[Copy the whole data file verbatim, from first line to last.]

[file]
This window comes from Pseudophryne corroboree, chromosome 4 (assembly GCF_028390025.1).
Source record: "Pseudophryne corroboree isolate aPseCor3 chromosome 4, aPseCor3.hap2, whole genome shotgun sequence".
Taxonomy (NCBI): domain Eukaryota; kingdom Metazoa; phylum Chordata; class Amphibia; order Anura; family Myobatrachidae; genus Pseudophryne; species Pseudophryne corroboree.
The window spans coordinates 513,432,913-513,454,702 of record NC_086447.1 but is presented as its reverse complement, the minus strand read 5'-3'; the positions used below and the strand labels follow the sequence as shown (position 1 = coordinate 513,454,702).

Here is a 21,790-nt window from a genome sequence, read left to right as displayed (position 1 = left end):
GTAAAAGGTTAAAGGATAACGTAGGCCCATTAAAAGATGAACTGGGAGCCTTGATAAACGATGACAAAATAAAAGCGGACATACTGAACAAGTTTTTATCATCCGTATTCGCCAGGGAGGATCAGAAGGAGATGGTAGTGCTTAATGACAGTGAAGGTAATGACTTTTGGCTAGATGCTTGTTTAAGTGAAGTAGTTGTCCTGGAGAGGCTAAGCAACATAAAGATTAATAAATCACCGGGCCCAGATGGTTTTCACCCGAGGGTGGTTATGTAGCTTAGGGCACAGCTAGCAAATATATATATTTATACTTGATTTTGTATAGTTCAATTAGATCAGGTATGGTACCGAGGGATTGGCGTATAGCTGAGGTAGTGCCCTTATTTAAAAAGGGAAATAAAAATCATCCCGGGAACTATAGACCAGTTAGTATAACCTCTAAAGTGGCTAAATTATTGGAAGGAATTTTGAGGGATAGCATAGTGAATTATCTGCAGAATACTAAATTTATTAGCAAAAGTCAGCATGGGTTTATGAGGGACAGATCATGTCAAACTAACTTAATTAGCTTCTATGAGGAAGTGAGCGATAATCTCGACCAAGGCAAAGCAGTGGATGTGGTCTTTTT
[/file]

This window comes from Pseudophryne corroboree, chromosome 4 (assembly GCF_028390025.1).
Source record: "Pseudophryne corroboree isolate aPseCor3 chromosome 4, aPseCor3.hap2, whole genome shotgun sequence".
Taxonomy (NCBI): domain Eukaryota; kingdom Metazoa; phylum Chordata; class Amphibia; order Anura; family Myobatrachidae; genus Pseudophryne; species Pseudophryne corroboree.
The window spans coordinates 513,432,913-513,454,702 of record NC_086447.1 but is presented as its reverse complement, the minus strand read 5'-3'; the positions used below and the strand labels follow the sequence as shown (position 1 = coordinate 513,454,702).

Here is a 21,790-nt window from a genome sequence, read left to right as displayed (position 1 = left end):
GTAAAAGGTTAAAGGATAACGTAGGCCCATTAAAAGATGAACTGGGAGCCTTGATAAACGATGACAAAATAAAAGCGGACATACTGAACAAGTTTTTATCATCCGTATTCGCCAGGGAGGATCAGAAGGAGATGGTAGTGCTTAATGACAGTGAAGGTAATGACTTTTGGCTAGATGCTTGTTTAAGTGAAGTAGTTGTCCTGGAGAGGCTAAGCAACATAAAGATTAATAAATCACCGGGCCCAGATGGTTTTCACCCGAGGGTGGTTATGTAGCTTAGGGCACAGCTAGCAAATATATATATTTATACTTGATTTTGTATAGTTCAATTAGATCAGGTATGGTACCGAGGGATTGGCGTATAGCTGAGGTAGTGCCCTTATTTAAAAAGGGAAATAAAAATCATCCCGGGAACTATAGACCAGTTAGTATAACCTCTAAAGTGGCTAAATTATTGGAAGGAATTTTGAGGGATAGCATAGTGAATTATCTGCAGAATACTAAATTTATTAGCAAAAGTCAGCATGGGTTTATGAGGGACAGATCATGTCAAACTAACTTAATTAGCTTCTATGAGGAAGTGAGCGATAATCTCGACCAAGGCAAAGCAGTGGATGTGGTCTTTTT